Bautista, a 38-year-old Dominican Republic native, became a lawful permanent resident of the United States in 1984 at the age of ten. He experienced no difficulty leaving and re-entering the United States prior to 2009, but on his second trip out of the country that year he was detained in re-entry at JFK airport, New York. He was eventually allowed to enter the country, but he was told to make contact with the Philadelphia Customs and Border Patrol Office on March 25, 2012. He was at that time entered into mandatory immigration detention, where he has remained since.
Bautista appeared at York County Immigration Court in April 2010, moved to terminate his detention and was denied, then entered a plea. Immigration Court found he was inadmissible by reason of 2003 conviction of an aggravated felony, a tenuous arson case in which he was found by his own car with a gas can in his hand. Bautista is currently challenging the arson conviction.
Bautista appealed the immigration court’s decision, which the appeals court dismissed after argument in October 2011. In that determination, the judge noted Bautista had not exhausted remedies prior to that step in that he neglected to apply for parole. Bautista applied for parole and was denied January 2012 by letter, giving rise to the instant Emergency petition for writ of habeas corpus. As of the date of this petition, March 2012, Bautista had been in DHS custody for over 24 months.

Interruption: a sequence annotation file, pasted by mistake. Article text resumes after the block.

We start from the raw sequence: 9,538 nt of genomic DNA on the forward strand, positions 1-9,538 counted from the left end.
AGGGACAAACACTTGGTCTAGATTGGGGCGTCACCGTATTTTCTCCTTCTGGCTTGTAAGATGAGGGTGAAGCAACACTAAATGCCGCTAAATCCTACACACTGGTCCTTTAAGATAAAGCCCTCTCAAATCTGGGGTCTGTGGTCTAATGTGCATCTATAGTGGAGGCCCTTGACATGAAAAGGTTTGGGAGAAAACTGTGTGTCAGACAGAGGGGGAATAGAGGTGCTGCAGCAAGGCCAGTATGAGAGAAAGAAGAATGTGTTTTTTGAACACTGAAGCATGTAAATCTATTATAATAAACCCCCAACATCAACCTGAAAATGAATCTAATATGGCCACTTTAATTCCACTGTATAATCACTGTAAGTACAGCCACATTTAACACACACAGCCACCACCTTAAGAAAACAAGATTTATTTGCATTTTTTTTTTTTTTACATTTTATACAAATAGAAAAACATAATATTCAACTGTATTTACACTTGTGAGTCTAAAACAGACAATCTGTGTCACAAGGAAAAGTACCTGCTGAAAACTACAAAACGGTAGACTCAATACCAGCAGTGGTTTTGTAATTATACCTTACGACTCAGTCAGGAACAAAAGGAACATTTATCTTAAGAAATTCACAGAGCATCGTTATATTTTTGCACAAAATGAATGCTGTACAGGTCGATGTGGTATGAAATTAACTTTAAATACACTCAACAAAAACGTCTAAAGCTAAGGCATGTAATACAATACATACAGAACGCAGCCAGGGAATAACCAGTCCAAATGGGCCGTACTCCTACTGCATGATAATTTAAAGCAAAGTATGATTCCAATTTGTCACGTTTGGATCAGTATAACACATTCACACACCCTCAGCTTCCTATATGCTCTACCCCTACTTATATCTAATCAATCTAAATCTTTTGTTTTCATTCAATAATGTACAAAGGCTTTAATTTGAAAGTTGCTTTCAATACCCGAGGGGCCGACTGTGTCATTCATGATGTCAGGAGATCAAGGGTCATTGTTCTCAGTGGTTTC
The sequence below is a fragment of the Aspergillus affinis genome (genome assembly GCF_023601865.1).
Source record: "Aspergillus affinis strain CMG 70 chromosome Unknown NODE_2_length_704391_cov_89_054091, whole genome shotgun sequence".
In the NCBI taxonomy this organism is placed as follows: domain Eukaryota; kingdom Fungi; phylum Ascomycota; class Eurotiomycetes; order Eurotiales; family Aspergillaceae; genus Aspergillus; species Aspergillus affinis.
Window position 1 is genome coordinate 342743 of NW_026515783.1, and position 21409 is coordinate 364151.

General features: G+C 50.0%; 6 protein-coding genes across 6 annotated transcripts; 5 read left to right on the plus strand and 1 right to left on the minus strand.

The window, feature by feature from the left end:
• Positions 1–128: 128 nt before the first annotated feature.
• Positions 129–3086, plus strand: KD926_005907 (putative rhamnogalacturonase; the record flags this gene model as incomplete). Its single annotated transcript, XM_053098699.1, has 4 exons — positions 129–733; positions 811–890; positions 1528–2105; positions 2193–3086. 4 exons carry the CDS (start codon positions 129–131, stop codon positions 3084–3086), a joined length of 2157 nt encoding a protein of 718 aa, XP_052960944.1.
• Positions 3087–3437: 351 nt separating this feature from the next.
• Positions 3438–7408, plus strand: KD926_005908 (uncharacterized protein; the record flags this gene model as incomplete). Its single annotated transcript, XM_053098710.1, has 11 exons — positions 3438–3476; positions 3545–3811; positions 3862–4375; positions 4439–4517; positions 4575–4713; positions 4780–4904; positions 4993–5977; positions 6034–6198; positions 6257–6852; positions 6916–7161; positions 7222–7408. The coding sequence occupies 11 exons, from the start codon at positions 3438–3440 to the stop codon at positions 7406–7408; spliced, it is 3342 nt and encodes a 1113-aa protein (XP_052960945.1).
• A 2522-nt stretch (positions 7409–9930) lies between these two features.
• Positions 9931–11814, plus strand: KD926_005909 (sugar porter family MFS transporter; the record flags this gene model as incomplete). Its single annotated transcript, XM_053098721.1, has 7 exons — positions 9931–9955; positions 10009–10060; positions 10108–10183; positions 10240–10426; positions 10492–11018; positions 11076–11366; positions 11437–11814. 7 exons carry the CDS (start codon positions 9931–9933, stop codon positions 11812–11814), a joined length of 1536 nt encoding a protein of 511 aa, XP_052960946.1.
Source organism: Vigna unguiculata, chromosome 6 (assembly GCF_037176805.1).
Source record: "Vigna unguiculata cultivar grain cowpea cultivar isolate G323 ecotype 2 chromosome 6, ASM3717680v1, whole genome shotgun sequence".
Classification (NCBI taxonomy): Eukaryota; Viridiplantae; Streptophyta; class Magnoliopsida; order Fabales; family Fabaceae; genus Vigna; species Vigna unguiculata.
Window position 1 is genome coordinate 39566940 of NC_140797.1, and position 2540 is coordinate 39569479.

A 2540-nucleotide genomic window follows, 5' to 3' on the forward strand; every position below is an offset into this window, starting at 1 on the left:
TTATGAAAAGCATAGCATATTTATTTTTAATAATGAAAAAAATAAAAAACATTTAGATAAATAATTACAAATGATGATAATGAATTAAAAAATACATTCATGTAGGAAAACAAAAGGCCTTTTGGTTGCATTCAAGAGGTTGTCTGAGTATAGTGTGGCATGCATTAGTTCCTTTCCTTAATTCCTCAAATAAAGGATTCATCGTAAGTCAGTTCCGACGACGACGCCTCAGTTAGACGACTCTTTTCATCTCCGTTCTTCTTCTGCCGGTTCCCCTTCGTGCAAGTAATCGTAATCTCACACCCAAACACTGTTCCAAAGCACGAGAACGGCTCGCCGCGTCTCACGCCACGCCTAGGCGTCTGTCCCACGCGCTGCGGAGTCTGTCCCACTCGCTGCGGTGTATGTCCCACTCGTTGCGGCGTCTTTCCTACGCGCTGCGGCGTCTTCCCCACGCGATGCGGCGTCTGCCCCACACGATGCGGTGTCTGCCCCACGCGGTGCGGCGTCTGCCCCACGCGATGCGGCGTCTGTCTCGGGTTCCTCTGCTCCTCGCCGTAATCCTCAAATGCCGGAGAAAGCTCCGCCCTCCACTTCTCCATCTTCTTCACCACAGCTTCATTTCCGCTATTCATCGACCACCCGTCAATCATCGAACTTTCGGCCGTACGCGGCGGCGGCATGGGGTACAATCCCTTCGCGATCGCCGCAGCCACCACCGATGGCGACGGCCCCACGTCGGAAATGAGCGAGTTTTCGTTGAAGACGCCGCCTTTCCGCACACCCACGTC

In analysis, the district court pointed out that both sides were arguing an inapplicable point of law, 8 USC §1231. The October 2011 dismissal of his appeal left Bautista as an alien “seeking admission” per judge’s opinion and order. Circumstances – lawful permanent resident seeking re-admission after being convicted of a crime involving moral turpitude – fell within the purview of §1225(b)(2)(A). For the purposes of analyzing indefinite detention, as respondents claimed was the case in Bautista, the court found no effective difference between §1225(b)(2)(A) and §1226(c)(1)(A), which covers any inadmissible alien, with respect to custody. The court referenced Supreme Court opinion noting the similarity between the two statutes except that, if anything, the rationale for a bond hearing is even stronger for §1225.
The court brushed aside Respondents’ assertion that Bautista was a threat to society, given Bautista’s proven work ethic and his wife and three children are his priority and ordered a bond hearing. See: Bautista v. Sabol, 862 F.Supp.2d 375 (M.D. Pa. 2012).
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Related legal case
Bautista v. Sabol
|Cite||862 F.Supp.2d 375 (M.D. Pa. 2012).|